An important part of Chaloner’s job was to obtain and send home the latest news from Spain, and also to deliver the latest news from England, and this was sometimes difficult. For example, Chaloner was caused a good deal of embarrassment when in the summer of 1562 Elizabeth took the decision to send military aid to the Huguenots in France who were engaged in a civil war against the French government. William Cecil told Chaloner to deny that any such decision had been taken, which he did – until he heard from other sources that an English army had actually been sent to fight in France, thus completely contradicting what he had told everybody at court.
Above all, Chaloner worried about his own health. He put down his “quartan agues” (bouts of fever every few days) and his inability to sleep at night to Spanish weather and Spanish food. During those sleepless nights he occupied himself by composing reams of Latin verse that remained unpublished until several years after his death. Reading his letters to Cecil and his other friends, one would put him down as a dedicated hypochondriac, except for the fact that when he was finally allowed to quit Spain some four years later he had to take to his bed, and died within a few months. His ‘agues’ were probably due to malaria, but according to Andreas Vesalius, Philip’s court physician, he also suffered from kidney stones brought on by drinking Spanish wines that had been adulterated with lime or chalk to make them look whiter.
A couple of years after Chaloner first arrived in Madrid, relations between England and Spain, not brilliant in the first place, suddenly darkened. This was because when Elizabeth I joined in the French wars of religion it became possible for English sea captains to obtain ‘letters of marque’ allowing them to attack French shipping, or to confiscate cargoes bound for France. This was a lucrative business, and soon there were dozens of these freebooters at large, many of them not considering it necessary to distinguish too closely between French and other foreign ships. The Spanish authorities saw them as pirates, and Philip retaliated by ordering all English ships trading in Spanish waters to be seized, and their crews imprisoned. In most cases these sailors were treated extremely roughly, and had to subsist on a diet of bread and water.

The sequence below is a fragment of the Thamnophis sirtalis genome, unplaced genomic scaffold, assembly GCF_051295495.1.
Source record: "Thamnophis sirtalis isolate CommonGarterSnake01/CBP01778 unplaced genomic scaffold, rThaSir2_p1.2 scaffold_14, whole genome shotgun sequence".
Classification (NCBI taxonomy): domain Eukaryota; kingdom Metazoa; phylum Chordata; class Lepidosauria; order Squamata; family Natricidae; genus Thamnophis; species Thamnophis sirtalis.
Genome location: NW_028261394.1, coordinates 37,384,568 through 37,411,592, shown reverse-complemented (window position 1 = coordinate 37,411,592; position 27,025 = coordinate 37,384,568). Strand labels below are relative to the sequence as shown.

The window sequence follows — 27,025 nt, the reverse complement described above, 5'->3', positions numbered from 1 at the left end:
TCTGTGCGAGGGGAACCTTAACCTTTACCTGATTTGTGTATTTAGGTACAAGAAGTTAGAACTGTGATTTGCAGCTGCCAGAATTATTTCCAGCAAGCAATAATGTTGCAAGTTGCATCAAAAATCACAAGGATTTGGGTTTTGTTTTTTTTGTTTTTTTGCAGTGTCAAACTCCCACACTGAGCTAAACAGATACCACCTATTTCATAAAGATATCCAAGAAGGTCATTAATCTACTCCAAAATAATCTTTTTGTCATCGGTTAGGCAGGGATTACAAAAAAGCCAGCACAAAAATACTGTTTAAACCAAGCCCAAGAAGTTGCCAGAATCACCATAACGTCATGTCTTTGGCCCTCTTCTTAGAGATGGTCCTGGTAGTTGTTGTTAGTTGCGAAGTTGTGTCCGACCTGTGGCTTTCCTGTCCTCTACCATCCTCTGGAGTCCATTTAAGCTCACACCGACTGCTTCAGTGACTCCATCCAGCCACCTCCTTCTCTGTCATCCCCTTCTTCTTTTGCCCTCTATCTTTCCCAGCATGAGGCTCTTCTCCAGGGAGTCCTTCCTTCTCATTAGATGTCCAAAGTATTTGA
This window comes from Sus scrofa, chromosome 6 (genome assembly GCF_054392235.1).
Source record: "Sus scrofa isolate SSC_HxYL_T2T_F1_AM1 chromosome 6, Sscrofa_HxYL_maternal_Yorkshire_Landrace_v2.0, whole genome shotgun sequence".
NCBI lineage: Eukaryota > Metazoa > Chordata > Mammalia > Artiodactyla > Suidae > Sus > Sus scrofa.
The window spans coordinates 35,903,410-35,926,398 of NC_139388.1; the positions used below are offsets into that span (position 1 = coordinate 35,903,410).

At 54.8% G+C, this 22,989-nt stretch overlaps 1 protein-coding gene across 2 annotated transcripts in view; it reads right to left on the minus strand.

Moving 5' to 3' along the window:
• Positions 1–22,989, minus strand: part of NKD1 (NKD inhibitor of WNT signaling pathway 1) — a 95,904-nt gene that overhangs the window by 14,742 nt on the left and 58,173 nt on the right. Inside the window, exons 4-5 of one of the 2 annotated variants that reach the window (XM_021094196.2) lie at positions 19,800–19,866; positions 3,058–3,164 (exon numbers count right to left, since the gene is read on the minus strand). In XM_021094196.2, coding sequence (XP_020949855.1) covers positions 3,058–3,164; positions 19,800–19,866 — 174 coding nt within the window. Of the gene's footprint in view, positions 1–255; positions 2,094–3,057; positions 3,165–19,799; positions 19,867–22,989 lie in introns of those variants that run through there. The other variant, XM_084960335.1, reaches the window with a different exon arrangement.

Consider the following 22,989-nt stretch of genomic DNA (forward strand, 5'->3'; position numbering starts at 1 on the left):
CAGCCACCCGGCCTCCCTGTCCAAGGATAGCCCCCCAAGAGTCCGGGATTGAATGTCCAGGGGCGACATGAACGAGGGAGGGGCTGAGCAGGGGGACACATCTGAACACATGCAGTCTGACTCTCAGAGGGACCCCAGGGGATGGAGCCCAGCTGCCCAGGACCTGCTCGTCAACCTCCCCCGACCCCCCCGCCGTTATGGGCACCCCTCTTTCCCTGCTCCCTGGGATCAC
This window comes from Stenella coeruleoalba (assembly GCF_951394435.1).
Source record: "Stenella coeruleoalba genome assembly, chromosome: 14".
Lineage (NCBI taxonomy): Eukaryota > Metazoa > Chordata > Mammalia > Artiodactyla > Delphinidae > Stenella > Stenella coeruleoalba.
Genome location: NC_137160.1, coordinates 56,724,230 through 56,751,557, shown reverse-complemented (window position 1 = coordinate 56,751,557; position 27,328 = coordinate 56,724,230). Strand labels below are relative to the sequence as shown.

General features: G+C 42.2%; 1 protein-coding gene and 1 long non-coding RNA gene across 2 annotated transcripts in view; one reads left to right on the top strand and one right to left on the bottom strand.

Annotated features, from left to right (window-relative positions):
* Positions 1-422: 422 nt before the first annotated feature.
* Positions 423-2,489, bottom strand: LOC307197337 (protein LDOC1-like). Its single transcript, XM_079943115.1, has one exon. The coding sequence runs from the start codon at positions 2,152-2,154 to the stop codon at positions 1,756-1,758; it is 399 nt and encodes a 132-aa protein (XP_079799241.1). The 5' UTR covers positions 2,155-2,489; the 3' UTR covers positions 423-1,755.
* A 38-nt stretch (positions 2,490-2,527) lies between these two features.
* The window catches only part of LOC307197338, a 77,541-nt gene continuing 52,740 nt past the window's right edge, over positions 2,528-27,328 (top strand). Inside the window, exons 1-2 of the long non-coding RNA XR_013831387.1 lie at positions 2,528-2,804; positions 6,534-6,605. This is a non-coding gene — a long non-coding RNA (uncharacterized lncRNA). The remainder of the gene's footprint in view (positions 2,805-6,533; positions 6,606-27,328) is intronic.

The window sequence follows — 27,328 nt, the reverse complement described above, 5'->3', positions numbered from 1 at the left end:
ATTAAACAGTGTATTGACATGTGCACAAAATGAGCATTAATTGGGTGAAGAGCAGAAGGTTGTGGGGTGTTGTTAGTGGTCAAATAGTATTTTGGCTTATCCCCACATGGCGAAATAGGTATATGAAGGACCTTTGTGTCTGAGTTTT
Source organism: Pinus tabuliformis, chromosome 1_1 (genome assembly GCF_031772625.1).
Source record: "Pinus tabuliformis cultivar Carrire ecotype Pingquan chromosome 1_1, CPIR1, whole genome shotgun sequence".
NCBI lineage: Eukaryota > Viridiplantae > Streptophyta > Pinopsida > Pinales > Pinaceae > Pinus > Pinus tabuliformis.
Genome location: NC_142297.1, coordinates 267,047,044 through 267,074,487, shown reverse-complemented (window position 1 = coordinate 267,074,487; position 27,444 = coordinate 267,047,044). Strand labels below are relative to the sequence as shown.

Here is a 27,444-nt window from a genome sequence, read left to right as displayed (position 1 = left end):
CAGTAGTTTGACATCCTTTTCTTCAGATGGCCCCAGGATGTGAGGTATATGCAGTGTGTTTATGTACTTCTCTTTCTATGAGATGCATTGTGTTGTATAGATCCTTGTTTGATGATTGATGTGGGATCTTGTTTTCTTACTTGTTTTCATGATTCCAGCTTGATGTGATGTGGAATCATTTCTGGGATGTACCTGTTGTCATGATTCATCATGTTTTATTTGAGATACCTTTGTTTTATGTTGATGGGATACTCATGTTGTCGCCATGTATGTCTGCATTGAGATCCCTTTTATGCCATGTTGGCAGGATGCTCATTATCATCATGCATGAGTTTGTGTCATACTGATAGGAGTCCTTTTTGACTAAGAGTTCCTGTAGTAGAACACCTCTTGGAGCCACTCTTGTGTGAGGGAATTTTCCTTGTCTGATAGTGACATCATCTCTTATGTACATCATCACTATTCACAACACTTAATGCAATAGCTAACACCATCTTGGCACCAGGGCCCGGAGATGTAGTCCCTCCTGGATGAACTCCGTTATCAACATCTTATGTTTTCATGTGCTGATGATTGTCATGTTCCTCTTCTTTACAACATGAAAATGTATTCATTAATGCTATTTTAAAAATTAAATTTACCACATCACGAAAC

It was Chaloner’s duty as ambassador to intercede for these unfortunates. He received information from his contacts up and down Spain as well as numerous messages from the prisoners themselves. He pulled every string he could think of, worrying all the time that he was not doing enough. Always he was up against the rigid Spanish bureaucracy. Officials were never in a hurry to help, especially in cases concerning ‘heretics’. All this did nothing to improve the ambassador’s health and peace of mind. Nevertheless, he did succeed in certain cases in achieving the release of sailors who would otherwise have died in prison.
A final worry for Chaloner was that he had no heir to carry on his name and look after his estates. His wife, Joan, had died childless many years earlier, and now he was isolated in a foreign land where he was unlikely to meet any eligible women – the ones he did meet being Catholics and therefore for him unmarriageable.
However, before he became an ambassador, Chaloner had as a young widower enjoyed a full social life, and it seems that he was able to persuade a lady whom he had known at that time to visit him in Spain with a view to matrimony. Audrey Frodsham, aged about 35 and unmarried, was from a gentry family of Cheshire. We do not know exactly when she and her servants arrived at Bilbao, but we do know from oblique phrases in Chaloner’s letters that she must have left in June 1564, just when Chaloner was embroiled in the issue of the imprisoned sailors.
Audrey’s trip is important because by the time she left she must have been pregnant with Chaloner’s future son, another Thomas. Some historians who have written about Chaloner have assumed that Thomas Chaloner junior must have been Chaloner’s stepson, but this now seems unlikely [the baby was likely conceived sometime before June 1564]. In any case, when Chaloner did retire home, more than a year after Audrey’s visit, he found her and her baby in his house to welcome him. In September 1565 the couple were married, and a month after that Chaloner died, having made a will leaving everything to his son and his widow.
As ambassador Chaloner was unlucky because relations between Spain and England were starting to deteriorate during his time in office. Nevertheless, Sir Thomas performed his task with skill and discretion. One could say he was a man who dedicated his life to duty.
Dan O’Sullivan is author of The Reluctant Ambassador: The Life and Times of Sir Thomas Chaloner, a Tudor Diplomat (Amberley Publishing, 2016).